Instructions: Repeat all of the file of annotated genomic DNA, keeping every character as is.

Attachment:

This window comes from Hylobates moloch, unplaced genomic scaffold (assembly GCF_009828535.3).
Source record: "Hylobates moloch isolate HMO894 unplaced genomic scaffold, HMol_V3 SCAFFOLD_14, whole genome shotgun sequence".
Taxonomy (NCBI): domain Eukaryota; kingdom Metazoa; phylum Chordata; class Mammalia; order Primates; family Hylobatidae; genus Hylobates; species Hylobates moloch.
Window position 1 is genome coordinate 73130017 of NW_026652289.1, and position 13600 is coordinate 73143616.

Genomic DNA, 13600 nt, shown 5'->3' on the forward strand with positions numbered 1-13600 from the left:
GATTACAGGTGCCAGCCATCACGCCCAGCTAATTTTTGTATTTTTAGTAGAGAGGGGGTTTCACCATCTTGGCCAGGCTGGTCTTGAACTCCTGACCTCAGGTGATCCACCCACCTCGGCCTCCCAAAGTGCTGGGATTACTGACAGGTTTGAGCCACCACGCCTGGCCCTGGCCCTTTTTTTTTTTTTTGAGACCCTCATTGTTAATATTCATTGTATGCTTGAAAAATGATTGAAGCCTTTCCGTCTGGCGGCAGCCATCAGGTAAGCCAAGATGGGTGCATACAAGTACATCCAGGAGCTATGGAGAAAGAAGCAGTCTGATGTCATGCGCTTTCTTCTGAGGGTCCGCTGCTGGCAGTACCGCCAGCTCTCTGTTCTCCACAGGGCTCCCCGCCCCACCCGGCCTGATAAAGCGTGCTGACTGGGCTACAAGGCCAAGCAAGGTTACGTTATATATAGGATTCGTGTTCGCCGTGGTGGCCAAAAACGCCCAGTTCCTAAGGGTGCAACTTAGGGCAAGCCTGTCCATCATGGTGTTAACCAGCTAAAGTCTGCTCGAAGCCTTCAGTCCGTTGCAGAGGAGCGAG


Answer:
This window comes from Hylobates moloch, unplaced genomic scaffold (assembly GCF_009828535.3).
Source record: "Hylobates moloch isolate HMO894 unplaced genomic scaffold, HMol_V3 SCAFFOLD_14, whole genome shotgun sequence".
Taxonomy (NCBI): domain Eukaryota; kingdom Metazoa; phylum Chordata; class Mammalia; order Primates; family Hylobatidae; genus Hylobates; species Hylobates moloch.
Window position 1 is genome coordinate 73130017 of NW_026652289.1, and position 13600 is coordinate 73143616.

Genomic DNA, 13600 nt, shown 5'->3' on the forward strand with positions numbered 1-13600 from the left:
GATTACAGGTGCCAGCCATCACGCCCAGCTAATTTTTGTATTTTTAGTAGAGAGGGGGTTTCACCATCTTGGCCAGGCTGGTCTTGAACTCCTGACCTCAGGTGATCCACCCACCTCGGCCTCCCAAAGTGCTGGGATTACTGACAGGTTTGAGCCACCACGCCTGGCCCTGGCCCTTTTTTTTTTTTTTGAGACCCTCATTGTTAATATTCATTGTATGCTTGAAAAATGATTGAAGCCTTTCCGTCTGGCGGCAGCCATCAGGTAAGCCAAGATGGGTGCATACAAGTACATCCAGGAGCTATGGAGAAAGAAGCAGTCTGATGTCATGCGCTTTCTTCTGAGGGTCCGCTGCTGGCAGTACCGCCAGCTCTCTGTTCTCCACAGGGCTCCCCGCCCCACCCGGCCTGATAAAGCGTGCTGACTGGGCTACAAGGCCAAGCAAGGTTACGTTATATATAGGATTCGTGTTCGCCGTGGTGGCCAAAAACGCCCAGTTCCTAAGGGTGCAACTTAGGGCAAGCCTGTCCATCATGGTGTTAACCAGCTAAAGTCTGCTCGAAGCCTTCAGTCCGTTGCAGAGGAGCGAG